Even though Marcus Mariota returned to Oregon, the quarterbacks meeting room inside the Hatfield-Dowlin Complex has lost a significant amount of institutional knowledge.
After looking healthy and potentially dangerous as a dual-threat option during the spring game, Jake Rodrigues decided to take his talents to San Diego State.
Freshman Damion Hobbs also transferred to a Mountain West school, leaving the Ducks for Utah State.
Walk-on Dustin Haines, Mariota’s longtime study partner, was a redshirt senior.
That leaves redshirt sophomore Jeff Lockie, a co-No. 2 with Rodrigues last season and throughout spring practice, as Mariota’s most experienced backup for the 2014 season.
“I think it was different the first couple meetings. We lost Jake, we lost Damion and Dustin graduated,” Lockie said when asked about the departure of Rodrigues, his friend, recruiting classmate and practice rival. “So we were three spaces short, and then we added two new guys. It was weird at first. We still stay in touch. I think we’re getting used to it now.”
Mark Helfrich was lukewarm about the performances of the reserve quarterbacks following the spring game, stating that neither Rodrigues nor Lockie had done enough over the 15 practices to gain separation from the other on the depth chart. In other words: Not much had changed since last season.
That doesn’t mean the coach questions Lockie’s ability to lead the offense when his number is called off the bench or perhaps as a starter in 2015.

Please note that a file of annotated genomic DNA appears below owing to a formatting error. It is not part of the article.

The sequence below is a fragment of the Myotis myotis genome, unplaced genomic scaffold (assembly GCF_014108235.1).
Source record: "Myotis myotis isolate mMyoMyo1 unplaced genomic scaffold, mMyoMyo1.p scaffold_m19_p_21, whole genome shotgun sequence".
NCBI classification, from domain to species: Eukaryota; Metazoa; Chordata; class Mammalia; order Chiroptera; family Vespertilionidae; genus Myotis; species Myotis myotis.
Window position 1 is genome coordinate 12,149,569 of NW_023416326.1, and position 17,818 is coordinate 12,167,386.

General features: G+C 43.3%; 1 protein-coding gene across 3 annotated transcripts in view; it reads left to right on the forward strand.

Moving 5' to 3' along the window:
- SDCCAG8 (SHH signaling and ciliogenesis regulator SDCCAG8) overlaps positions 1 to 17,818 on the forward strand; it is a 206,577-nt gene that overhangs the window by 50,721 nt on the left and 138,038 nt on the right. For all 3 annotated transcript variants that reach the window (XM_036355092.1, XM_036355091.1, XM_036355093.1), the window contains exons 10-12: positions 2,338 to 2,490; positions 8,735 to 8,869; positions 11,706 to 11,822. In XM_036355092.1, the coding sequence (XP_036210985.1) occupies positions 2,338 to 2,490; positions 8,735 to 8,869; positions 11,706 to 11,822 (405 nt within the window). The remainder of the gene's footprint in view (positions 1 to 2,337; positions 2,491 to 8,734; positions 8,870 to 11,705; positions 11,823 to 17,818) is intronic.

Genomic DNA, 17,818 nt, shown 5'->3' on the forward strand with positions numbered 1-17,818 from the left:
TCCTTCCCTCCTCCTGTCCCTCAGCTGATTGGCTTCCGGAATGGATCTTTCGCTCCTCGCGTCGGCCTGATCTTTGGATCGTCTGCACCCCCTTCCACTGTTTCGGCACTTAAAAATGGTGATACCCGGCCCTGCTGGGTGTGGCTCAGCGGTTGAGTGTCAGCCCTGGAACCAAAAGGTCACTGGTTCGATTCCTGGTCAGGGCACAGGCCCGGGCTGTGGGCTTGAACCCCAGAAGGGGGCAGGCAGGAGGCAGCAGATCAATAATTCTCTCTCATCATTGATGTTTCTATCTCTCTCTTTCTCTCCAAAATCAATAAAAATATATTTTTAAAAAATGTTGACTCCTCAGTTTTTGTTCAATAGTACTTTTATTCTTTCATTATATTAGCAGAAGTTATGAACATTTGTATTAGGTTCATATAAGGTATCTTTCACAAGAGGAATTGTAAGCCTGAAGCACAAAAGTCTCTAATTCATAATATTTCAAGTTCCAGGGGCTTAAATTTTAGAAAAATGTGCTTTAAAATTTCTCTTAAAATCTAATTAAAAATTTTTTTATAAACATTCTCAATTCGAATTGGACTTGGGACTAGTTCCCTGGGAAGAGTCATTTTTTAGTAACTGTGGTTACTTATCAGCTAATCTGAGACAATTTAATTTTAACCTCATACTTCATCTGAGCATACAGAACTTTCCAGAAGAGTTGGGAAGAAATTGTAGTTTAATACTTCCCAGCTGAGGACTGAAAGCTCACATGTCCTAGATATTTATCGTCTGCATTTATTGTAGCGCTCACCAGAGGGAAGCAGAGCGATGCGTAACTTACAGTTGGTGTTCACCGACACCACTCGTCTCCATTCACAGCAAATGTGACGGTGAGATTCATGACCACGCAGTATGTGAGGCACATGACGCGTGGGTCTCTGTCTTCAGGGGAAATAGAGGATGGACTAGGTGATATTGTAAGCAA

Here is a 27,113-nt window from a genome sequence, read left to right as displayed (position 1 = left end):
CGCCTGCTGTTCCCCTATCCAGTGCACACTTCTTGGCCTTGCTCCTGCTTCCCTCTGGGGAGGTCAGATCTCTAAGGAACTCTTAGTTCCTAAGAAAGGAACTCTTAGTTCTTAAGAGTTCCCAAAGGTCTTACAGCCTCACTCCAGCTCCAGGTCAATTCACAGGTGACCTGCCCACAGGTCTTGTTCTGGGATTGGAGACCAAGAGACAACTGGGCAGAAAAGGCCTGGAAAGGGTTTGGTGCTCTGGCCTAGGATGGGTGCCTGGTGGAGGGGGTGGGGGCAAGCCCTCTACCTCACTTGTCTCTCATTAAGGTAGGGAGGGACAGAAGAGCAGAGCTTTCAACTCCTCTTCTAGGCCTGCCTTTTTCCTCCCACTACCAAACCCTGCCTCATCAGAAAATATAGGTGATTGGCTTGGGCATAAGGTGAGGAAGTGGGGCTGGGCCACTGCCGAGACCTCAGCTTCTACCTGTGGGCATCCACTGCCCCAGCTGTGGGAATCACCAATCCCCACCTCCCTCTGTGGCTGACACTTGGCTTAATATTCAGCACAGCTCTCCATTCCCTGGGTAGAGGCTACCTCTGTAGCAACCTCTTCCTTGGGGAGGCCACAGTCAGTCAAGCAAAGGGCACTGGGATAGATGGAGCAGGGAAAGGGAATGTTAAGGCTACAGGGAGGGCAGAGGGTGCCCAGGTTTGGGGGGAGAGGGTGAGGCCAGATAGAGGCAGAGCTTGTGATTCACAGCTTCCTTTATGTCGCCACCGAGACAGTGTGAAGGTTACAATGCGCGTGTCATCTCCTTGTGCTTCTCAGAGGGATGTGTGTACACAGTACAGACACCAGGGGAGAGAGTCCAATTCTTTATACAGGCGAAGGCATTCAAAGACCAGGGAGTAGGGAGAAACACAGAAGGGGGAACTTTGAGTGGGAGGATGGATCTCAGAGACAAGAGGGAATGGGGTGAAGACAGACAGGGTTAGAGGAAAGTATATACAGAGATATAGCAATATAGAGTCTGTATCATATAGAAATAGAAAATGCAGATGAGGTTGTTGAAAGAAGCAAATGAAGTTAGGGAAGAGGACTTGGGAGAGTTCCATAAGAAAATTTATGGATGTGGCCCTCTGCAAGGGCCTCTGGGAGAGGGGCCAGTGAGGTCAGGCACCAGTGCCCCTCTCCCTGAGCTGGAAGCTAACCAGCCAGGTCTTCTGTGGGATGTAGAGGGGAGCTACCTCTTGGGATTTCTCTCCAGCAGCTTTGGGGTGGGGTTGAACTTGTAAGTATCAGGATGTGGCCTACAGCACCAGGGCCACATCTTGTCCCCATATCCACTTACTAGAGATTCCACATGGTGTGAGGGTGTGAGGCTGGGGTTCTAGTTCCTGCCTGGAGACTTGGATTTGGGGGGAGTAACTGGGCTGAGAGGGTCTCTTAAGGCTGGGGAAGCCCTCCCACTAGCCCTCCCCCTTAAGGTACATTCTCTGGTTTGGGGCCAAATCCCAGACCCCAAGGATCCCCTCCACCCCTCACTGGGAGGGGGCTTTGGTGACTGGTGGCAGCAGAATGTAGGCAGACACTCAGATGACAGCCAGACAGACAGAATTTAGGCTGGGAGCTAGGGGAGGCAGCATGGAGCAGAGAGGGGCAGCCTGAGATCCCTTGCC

“That’s one thing that got a ton of play that I never understood. We have a ton of confidence in our backup guys,” Helfrich said. “There was just never any separation between those two guys, and that’s something you can’t fake. Because every single person on your team sees that guy play, and if there’s not any definitive separation, that’s when it can become an issue in your offense and your locker room, if there’s not a total difference. …
“We’ll continue to develop those guys. Jeff had a great spring.”
Helfrich added that the next step in Lockie’s development is to trust himself.
“I think that’s definitely true,” Lockie said. “I think of myself as a perfectionist, and if everything’s not right I’m upset because I want to be perfect. That’s good, but maybe at times it creates a block in your mind that you maybe are doing better than you think.
“I think I definitely need to work on eliminating that part of my mentality.”
Lockie, now in his third fall camp, has a significant head start in the competition to back up the Ducks’ Heisman Trophy candidate.
The other signal-callers on the roster are talented but wide-eyed true freshman Morgan Mahalak, Georgia Tech transfer Ty Grffin (must sit 2014 season) and walk-on Taylor Alie.
“We know that Marcus Mariota better execute better than Morgan Mahalak, but we’re not holding (the other quarterbacks) to any different standard,” Helfrich said. “We’re just pushing the heck out of them and keeping their confidence. Right now, they don’t know when they’re right and when they’re wrong.”
If Mariota stays healthy, something he was unable to do last season, Oregon will be in the mix for a Pac-12 championship and a spot in the College Football Playoff.
And if the unthinkable were to happen?
Lockie will be more prepared to take over after learning from his somewhat shaky 2013 relief appearances, in which he completed only eight passes in nine games for 11 yards with no touchdowns and one interception. During the spring he was 7-for-12 passing for 121 yards and a touchdown.
“It’s similar to last year, but at the same time it’s definitely different,” Lockie said of his role on the team. “Marcus is here for the reasons he stated, and our job is to make our team the best and reach those goals. I think the stakes are set, the goal is clear and we’re one year removed from all that stuff and ready to go.”